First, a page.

1 June 2012


James Greene


  • Post-Soviet Russia's adamant resistance to NATO and EU enlargement and outreach in its claimed sphere of influence has been driven not only by zerosum thinking and 'great power' ambitions, but also by the political and economic imperatives of the Putin system.
  • Under Vladimir Putin, this resistance has evolved away from open opposition to rely more on indirect efforts to shape Western perceptions and leverage common interests with Western countries and constituencies. Putin has also used indirect means to promote reintegration of the post-Soviet space and the development of a 'civilizational' buffer zone to insulate this space from Western influence.
  • This indirect approach has relied on 'influence tools' that include the capture of local elites through corruption, the use of networks of economic patronage and dependency, the instrumentalization of cultural identity, and the mobilization of latent Soviet-nostalgic constituencies and post-Soviet business elites.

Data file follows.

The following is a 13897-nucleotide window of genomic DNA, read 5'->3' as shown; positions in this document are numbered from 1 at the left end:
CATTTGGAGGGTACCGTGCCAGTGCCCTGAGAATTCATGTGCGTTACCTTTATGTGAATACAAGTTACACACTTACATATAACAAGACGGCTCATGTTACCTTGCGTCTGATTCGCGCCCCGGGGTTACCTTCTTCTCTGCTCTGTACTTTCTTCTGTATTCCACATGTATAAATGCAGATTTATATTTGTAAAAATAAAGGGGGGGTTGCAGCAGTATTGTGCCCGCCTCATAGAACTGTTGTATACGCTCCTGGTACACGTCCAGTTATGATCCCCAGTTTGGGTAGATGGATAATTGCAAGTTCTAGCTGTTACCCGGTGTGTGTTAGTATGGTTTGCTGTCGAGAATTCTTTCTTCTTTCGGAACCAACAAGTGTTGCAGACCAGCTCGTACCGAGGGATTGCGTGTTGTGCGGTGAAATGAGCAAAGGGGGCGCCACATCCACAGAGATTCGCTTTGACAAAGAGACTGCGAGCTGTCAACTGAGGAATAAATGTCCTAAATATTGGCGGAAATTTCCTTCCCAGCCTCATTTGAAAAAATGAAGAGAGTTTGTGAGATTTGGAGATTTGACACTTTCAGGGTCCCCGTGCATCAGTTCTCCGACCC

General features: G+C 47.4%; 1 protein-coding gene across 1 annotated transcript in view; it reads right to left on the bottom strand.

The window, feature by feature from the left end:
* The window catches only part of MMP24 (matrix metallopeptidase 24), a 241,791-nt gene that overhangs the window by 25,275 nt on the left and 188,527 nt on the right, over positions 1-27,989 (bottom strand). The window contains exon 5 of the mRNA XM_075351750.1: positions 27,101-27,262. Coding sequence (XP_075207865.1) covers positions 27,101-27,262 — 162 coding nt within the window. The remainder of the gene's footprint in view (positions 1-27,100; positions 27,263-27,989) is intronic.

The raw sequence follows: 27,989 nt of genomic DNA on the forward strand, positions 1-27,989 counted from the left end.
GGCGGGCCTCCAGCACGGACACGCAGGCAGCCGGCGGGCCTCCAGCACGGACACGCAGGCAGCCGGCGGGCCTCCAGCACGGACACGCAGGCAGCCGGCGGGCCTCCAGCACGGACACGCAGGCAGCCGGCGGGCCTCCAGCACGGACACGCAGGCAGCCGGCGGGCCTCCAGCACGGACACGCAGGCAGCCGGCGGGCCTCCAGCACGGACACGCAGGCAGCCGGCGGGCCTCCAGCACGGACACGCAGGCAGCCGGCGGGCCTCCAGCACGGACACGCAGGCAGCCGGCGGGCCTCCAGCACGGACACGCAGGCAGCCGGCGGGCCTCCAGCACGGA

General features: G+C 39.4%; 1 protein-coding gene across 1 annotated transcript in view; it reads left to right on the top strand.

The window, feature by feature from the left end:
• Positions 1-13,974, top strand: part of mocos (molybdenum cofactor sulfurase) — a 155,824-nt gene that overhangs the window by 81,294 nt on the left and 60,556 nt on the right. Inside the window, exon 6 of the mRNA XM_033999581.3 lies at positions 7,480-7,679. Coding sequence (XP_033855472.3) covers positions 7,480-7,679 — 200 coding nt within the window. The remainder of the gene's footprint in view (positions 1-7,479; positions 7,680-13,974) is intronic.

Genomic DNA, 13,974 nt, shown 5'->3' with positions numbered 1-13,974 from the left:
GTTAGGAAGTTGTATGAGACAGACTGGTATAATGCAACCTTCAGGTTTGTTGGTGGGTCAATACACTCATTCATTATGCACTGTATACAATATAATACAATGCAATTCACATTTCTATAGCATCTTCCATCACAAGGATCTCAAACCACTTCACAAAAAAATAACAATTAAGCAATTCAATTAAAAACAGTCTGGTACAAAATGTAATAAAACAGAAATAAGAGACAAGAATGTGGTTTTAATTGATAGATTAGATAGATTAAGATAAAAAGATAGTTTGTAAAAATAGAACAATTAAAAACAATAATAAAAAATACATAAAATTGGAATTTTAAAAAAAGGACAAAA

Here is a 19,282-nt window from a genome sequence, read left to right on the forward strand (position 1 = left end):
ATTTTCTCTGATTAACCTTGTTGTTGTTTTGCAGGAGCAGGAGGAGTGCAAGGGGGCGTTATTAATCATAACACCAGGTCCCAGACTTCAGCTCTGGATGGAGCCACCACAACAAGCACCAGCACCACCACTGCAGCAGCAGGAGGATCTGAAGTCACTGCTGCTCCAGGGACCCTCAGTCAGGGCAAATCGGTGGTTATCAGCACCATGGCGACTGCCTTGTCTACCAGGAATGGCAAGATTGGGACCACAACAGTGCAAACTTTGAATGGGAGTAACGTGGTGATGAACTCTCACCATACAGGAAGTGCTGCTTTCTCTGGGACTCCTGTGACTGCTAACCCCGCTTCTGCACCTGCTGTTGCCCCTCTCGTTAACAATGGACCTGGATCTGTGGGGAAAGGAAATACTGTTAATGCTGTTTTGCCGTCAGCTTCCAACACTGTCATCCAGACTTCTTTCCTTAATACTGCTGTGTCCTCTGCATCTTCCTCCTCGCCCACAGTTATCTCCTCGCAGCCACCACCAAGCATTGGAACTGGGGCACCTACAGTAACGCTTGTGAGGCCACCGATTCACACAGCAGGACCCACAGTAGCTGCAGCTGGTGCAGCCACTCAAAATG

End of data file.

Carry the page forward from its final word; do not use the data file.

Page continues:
• If the West is to protect its interests and rebuild its influence in Eastern Europe it must invest more effort in understanding the nature and practical application of Russia's 'influence tools'. It must also adapt its own ‘soft power’ toolkit and political vision to re-establish their relevance to the region’s publics and elites.

Project: The Means and Ends of Russian Influence Abroad